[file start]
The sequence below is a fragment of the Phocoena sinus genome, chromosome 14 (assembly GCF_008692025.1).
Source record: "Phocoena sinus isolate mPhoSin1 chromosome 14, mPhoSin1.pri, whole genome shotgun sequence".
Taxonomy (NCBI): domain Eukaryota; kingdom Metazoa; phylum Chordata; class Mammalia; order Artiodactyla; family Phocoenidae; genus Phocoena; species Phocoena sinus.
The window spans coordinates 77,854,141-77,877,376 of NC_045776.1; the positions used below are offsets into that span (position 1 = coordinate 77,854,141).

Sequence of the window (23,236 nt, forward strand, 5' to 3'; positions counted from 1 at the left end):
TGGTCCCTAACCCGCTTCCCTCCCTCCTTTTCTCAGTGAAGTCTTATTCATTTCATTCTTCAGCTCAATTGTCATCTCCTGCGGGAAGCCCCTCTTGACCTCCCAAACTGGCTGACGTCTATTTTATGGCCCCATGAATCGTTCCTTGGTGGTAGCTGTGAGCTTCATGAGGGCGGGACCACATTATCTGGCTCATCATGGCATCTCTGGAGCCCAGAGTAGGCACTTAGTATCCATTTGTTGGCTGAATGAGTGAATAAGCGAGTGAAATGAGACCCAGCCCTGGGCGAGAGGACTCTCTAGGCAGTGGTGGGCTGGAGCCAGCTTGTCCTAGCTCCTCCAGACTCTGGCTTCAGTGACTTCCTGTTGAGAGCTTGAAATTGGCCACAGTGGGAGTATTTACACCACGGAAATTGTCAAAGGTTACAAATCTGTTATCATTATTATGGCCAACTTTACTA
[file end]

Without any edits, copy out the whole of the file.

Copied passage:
The sequence below is a fragment of the Phocoena sinus genome, chromosome 14 (assembly GCF_008692025.1).
Source record: "Phocoena sinus isolate mPhoSin1 chromosome 14, mPhoSin1.pri, whole genome shotgun sequence".
Taxonomy (NCBI): domain Eukaryota; kingdom Metazoa; phylum Chordata; class Mammalia; order Artiodactyla; family Phocoenidae; genus Phocoena; species Phocoena sinus.
The window spans coordinates 77,854,141-77,877,376 of NC_045776.1; the positions used below are offsets into that span (position 1 = coordinate 77,854,141).

Sequence of the window (23,236 nt, forward strand, 5' to 3'; positions counted from 1 at the left end):
TGGTCCCTAACCCGCTTCCCTCCCTCCTTTTCTCAGTGAAGTCTTATTCATTTCATTCTTCAGCTCAATTGTCATCTCCTGCGGGAAGCCCCTCTTGACCTCCCAAACTGGCTGACGTCTATTTTATGGCCCCATGAATCGTTCCTTGGTGGTAGCTGTGAGCTTCATGAGGGCGGGACCACATTATCTGGCTCATCATGGCATCTCTGGAGCCCAGAGTAGGCACTTAGTATCCATTTGTTGGCTGAATGAGTGAATAAGCGAGTGAAATGAGACCCAGCCCTGGGCGAGAGGACTCTCTAGGCAGTGGTGGGCTGGAGCCAGCTTGTCCTAGCTCCTCCAGACTCTGGCTTCAGTGACTTCCTGTTGAGAGCTTGAAATTGGCCACAGTGGGAGTATTTACACCACGGAAATTGTCAAAGGTTACAAATCTGTTATCATTATTATGGCCAACTTTACTA